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View Full Version : Oops! Trying again...dragging toes...help in getting 'bendy' hind legs



LMH
Jan. 5, 2008, 04:47 PM
OK let me try this again.

I have younger horses and have been working them online to help get them straighter, more relaxed etc...and this helps me really watch them.

They are doing very well down and forward both online and undersaddle. They are getting straighter on both sides-I really focus on getting that inside hind to reach under and over toward the navel. Both are really getting this.

They will reach forward and I can see what looks like good 'looseness' in the topline-no brace at all...and it is sort of looking like they are using their abs and trying to coil under a wee bit.

Here is my dilemma...the hind end just isn't 'doing it.' I am guessing when they are in this down and forward posture they are still a good bit on the forehand-so the hind end isn't....well...it is dragging and doesn't have any oompf. :confused:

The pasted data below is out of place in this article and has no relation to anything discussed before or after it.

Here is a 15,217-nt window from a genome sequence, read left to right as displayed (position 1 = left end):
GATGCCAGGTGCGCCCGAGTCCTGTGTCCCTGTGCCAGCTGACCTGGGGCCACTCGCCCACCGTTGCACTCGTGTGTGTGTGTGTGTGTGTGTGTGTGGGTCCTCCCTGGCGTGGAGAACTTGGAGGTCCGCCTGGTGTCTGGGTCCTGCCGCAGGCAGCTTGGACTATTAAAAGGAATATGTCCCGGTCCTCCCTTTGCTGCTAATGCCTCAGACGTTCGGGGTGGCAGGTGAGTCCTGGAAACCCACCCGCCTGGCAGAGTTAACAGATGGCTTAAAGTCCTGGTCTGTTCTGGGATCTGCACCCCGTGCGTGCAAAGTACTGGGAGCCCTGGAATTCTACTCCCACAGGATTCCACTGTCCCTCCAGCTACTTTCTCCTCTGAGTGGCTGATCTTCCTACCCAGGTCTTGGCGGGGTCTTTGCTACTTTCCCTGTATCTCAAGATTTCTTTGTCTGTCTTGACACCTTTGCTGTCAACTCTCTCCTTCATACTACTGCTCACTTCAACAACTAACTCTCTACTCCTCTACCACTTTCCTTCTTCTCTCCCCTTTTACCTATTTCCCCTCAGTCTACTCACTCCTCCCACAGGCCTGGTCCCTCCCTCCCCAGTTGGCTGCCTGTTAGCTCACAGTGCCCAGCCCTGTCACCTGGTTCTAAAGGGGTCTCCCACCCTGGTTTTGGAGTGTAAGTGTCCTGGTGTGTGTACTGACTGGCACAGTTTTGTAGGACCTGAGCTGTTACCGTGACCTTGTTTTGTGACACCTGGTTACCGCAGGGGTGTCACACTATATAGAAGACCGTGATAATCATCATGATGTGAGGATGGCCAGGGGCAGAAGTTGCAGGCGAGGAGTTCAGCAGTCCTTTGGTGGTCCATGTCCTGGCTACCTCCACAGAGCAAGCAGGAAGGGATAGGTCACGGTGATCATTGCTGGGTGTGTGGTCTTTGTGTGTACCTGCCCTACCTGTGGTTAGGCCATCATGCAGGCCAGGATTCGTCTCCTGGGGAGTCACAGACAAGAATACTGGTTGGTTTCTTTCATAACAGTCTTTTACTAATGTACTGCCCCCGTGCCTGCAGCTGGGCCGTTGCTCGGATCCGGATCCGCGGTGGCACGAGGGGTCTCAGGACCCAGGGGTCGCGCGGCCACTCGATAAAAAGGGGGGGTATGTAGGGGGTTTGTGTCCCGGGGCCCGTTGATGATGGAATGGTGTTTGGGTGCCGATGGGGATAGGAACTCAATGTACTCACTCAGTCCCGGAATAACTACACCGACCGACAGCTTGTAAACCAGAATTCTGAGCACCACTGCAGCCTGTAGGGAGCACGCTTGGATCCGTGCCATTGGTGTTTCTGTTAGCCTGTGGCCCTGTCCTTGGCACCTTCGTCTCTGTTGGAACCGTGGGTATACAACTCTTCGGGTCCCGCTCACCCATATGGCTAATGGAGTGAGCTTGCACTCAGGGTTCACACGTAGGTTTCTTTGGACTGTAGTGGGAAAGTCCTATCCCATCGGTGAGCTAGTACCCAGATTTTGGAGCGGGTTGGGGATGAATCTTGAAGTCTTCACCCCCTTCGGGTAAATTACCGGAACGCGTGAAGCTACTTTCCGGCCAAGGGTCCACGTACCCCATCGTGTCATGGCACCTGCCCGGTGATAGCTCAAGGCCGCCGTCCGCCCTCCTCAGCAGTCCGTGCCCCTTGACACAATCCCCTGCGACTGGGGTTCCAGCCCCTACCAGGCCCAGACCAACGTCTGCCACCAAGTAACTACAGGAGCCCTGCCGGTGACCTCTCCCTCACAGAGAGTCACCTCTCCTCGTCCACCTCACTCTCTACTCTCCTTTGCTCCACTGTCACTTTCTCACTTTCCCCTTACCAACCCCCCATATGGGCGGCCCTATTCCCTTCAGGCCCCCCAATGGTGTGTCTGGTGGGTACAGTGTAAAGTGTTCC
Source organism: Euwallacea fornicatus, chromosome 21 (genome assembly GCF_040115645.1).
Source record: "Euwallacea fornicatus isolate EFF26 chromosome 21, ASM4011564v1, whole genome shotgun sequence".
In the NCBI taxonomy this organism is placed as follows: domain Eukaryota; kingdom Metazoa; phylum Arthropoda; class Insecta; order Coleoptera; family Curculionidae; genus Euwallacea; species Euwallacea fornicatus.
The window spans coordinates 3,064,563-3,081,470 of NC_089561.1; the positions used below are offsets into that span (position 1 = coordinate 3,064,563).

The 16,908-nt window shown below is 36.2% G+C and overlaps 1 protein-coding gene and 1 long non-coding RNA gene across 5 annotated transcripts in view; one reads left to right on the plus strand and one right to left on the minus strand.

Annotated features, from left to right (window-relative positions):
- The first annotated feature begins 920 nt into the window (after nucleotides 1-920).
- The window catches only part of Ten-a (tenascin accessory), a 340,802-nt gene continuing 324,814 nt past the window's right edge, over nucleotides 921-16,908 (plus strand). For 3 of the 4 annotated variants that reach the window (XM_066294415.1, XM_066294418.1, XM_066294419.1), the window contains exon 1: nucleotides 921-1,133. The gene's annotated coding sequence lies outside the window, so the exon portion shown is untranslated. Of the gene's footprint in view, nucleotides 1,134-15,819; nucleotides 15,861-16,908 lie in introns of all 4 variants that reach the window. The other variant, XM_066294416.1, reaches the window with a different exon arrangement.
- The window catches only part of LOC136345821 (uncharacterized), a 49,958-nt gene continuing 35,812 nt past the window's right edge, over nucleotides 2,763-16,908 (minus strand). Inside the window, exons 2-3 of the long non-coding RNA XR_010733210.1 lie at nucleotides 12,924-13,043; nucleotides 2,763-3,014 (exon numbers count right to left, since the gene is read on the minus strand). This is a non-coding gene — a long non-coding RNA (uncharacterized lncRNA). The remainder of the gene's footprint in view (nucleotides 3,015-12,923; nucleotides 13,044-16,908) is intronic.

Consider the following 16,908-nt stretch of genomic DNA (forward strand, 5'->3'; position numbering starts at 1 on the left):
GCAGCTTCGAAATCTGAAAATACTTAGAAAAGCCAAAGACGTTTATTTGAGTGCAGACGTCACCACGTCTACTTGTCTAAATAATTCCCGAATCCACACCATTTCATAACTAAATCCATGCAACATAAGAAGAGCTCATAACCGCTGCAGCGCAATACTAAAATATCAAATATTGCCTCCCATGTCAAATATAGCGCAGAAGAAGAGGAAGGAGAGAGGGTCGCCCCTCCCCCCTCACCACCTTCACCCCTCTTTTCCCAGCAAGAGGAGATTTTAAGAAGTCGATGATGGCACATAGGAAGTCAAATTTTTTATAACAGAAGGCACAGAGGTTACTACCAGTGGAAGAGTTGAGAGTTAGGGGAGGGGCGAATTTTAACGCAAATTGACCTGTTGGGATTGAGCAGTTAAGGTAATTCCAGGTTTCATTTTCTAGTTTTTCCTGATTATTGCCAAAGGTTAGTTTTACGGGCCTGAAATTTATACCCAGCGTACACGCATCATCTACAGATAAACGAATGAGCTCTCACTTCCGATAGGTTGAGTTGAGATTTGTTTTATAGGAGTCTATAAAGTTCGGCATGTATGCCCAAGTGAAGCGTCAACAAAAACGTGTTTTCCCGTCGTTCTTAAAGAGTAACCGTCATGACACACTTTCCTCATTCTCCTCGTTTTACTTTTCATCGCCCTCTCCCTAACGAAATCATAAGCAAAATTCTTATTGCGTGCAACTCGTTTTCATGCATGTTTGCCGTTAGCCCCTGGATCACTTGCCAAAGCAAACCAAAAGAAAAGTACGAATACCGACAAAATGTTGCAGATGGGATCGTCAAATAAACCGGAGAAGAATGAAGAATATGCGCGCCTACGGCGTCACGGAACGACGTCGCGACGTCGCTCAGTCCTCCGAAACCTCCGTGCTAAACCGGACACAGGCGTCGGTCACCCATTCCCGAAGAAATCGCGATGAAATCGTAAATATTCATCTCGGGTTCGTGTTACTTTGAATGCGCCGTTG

I can hear the toe dragging in the arena so I know I am missing the energy to get things right.

When i watch my 7yo in the arena playing with his big horse play ball his is lovely-so much soft but powerful movement...he never drags his toes...I can SEE his loins coil and see his abs flexing.

Then online and under saddle things go flat.

Now I am not looking for 'true collection' at this point at all but I need something to get over the next steps of training.

The older of the two does nice 'baby' lateral work and remains very soft.

His transitions are a bit weak-maybe this is our hole?

Does this make sense without sounding totally idiotic? I have it my head (I think) what we need to do...but it isn't playing out like it should!:lol:

Reiter
Jan. 5, 2008, 05:50 PM
Without seeing them, here are my guesses! ;)